The changes have been recommended by an independent review led by Professor Graham Donaldson, who was responsible for the major reform of education in Scotland.
The Successful Futures report was produced following a national and international evidence-gathering exercise which included more than 700 responses from young people, practitioners, parents and businesses. It covers learners from the current Foundation phase right through to key stage 4.
The report identifies six areas of learning and experience as a means to combining subjects such as maths and numeracy, science and technology. The existing key stages would be replaced with “progression steps”, relating broadly to expectations at ages five, eight, 11, 14 and 16.
It introduces three cross-curriculum responsibilities – literacy, numeracy and digital competence – that would be expected of all teachers and is set to mean extra training.
In a move welcomed by unions, teachers will have more autonomy and there will be less focus on paperwork and more on teaching.
Teacher assessment remains the main vehicle for assessment before qualifications.
Teaching of the Welsh language remains compulsory up to the age of 16, but there would be a new expectation that learners gain “transactional competence” by end of their studies.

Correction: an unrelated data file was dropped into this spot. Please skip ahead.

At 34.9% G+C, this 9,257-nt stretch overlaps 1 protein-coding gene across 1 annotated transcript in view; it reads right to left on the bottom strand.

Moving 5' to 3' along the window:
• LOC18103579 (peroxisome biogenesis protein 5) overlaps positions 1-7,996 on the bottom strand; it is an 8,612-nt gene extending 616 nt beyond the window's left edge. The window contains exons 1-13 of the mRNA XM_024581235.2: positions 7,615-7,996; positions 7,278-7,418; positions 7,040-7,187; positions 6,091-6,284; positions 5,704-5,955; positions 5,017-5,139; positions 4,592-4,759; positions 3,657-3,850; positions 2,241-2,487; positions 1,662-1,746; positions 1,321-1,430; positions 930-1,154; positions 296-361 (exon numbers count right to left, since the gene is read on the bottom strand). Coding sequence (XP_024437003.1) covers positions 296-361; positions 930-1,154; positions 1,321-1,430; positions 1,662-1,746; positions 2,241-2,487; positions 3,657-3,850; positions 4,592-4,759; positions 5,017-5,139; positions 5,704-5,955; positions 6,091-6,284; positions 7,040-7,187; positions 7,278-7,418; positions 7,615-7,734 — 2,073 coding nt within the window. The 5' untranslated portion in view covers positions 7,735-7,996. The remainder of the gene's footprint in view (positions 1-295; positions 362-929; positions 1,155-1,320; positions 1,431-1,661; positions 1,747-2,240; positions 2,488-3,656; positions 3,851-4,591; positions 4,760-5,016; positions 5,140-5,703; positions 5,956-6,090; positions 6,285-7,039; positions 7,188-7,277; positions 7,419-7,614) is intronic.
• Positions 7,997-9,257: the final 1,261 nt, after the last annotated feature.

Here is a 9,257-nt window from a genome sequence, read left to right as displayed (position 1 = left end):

“This report is called Successful Futures because it signals the vital importance of schools to the future success of every child and young person in Wales,” said Prof Donaldson. “It is about better learning and higher standards.
“Better learning because it draws on evidence from Wales and beyond to focus on what really matters in a modern school curriculum.
“Higher standards because it sets high expectations for learning and provides ways in which schools and teachers can help young people to meet, and often exceed, those expectations.”
Education minister Huw Lewis said: “The scope and scale of the changes he envisages are both fundamental and wide-ranging and will take time to create and secure.”
Dr Philip Dixon, director of ATL Cymru, said: “The need for a new curriculum, suited to the 21st century has been something that we have been pressing for over a number of years.
Many of Prof Donaldson’s recommendations, especially those around the proper place of testing, the true purpose of assessment, the promotion of creativity, and the need for breadth in the curriculum will be very welcome to the profession.”
Chris Keates, general secretary of the NASUWT, added: “The emphasis on ensuring that teachers are given sufficient autonomy in the classroom to make decisions about teaching and learning is particularly welcome.”
Meanwhile, David Evans, of the National Union of Teachers, said: “It is absolutely critical now that what Prof Donaldson has set in motion is implemented fully in conjunction with the profession.”
The Welsh government is soon to launch a “Great Debate” on the curriculum which will include events and online opportunities for engagement.